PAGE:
Serbians surrender guns nationwide after mass shootings

In this photo provided by the Serbian Presidential Press Service, Serbian President Aleksandar Vučić, left, inspects weapons collected as part of an amnesty near the city of Smederevo, Serbia, Sunday, May 14, 2023. (Serbian Presidential Press Service via AP)
By Dénes Albert
3 Min Read

The Serbian government’s temporary amnesty on illegally held weapons after two shocking mass shootings inside Serbian schools drove the population to give up many such weapons, including rocket launchers.

The government announced the amnesty from May 8 to June 8 after two gun rampages in Serbia in May. The school and later an attack on the street left 17 dead and 21 wounded.

According to the Serbian president, the operation, which allowed anyone to hand in their illegally held weapons and ammunition without any sanctions, saw some 13,500 weapons handed over so far, including pistols, automatic weapons, hand grenades, and hundreds of thousands of rounds of ammunition.

State President Aleksandar Vučić said that half of the weapons were held illegally, but that some weapons were also handed over for which the owner had a license but decided to dispose of them. The weapons will be transferred to the Zastava Arms factory in Kragujevac, where they will be made into weapons suitable for law enforcement agencies.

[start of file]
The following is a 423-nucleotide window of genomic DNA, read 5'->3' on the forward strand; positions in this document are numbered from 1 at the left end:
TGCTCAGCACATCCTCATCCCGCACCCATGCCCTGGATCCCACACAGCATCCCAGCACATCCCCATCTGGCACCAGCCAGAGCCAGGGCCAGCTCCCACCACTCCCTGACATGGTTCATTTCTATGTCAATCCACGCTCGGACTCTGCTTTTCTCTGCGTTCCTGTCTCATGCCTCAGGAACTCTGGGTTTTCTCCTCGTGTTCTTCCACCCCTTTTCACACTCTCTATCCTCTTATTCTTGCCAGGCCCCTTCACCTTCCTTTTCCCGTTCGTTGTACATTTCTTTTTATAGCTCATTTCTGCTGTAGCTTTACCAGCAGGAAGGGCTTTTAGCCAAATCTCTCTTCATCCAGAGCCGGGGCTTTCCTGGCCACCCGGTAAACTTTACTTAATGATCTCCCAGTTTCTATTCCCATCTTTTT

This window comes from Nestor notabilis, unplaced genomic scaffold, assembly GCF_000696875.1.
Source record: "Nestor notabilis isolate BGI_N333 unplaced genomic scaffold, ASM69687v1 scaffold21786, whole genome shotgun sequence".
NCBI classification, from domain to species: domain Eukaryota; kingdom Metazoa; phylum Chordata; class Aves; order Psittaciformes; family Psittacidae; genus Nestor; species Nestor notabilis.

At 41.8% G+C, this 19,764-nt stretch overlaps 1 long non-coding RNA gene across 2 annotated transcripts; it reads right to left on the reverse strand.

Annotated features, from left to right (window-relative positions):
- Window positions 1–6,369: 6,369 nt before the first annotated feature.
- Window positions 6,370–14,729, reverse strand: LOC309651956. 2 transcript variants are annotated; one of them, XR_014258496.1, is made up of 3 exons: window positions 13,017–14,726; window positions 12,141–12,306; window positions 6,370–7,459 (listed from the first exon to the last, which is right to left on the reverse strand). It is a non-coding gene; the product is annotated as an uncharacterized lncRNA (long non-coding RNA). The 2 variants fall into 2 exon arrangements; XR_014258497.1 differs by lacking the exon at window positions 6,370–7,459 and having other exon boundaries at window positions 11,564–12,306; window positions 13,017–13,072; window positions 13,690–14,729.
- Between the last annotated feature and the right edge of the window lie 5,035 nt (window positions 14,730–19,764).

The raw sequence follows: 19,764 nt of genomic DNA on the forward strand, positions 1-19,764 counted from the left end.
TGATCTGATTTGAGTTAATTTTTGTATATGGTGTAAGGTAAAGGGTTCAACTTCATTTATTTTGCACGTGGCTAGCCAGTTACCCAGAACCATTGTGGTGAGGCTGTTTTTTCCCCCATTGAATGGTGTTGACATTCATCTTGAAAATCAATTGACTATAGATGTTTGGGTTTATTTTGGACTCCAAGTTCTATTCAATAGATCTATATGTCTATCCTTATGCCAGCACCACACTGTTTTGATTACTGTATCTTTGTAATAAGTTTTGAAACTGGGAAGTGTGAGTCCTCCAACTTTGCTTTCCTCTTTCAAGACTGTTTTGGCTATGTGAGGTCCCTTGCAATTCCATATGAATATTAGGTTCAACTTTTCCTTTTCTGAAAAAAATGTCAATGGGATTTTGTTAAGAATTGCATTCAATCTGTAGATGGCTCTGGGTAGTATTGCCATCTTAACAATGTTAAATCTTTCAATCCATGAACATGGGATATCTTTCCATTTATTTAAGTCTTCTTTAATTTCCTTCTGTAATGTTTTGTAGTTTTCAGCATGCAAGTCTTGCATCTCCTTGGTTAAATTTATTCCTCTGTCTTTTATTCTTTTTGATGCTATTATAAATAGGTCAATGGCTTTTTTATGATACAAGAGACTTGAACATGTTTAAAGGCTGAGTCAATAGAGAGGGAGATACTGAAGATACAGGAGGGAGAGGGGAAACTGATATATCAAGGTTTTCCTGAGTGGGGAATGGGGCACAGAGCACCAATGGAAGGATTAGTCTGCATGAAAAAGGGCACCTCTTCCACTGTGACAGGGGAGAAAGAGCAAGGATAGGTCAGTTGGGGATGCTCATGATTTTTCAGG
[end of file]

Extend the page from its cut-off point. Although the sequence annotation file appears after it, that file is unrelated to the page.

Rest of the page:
The Serbian president also confirmed that until June 8, there will be no consequences for those who hand in their weapons and ammunition that have been held illegally, but after the one-month grace period, there will be a draconian clampdown and huge fines for those found by the police to be in possession of illegal weapons.

On May 2, a 13-year-old student killed eight of his schoolmates and the school caretaker at his school and injured a teacher and six other students. The male teen was placed under psychiatric observation.

The day after the school rampage, a 20-year-old man shot eight people dead with a machine gun and wounded fourteen others in and around Mladenovac, near Belgrade. The man confessed to his crime, saying he wanted to intimidate people in the area.

Following the incidents, the Serbian government has announced a number of measures, including permanent police surveillance in all schools in the country and the lowering of the minimum age of criminal responsibility from 14 to 12. The reduction in age for criminal culpability was prompted by the fact that the seventh-grade student shooter had not yet reached the age of 14 and was therefore not punishable under Serbian law.

Due to the Balkans wars in the 1990s, many weapons were left in the hands of the civilian population, with an average of 39.1 firearms per 100 inhabitants in Serbia, the highest ratio in Europe alongside neighboring Montenegro. According to the Serbian president, there are 766,000 legal weapons in Serbia, a country of 6.65 million people.

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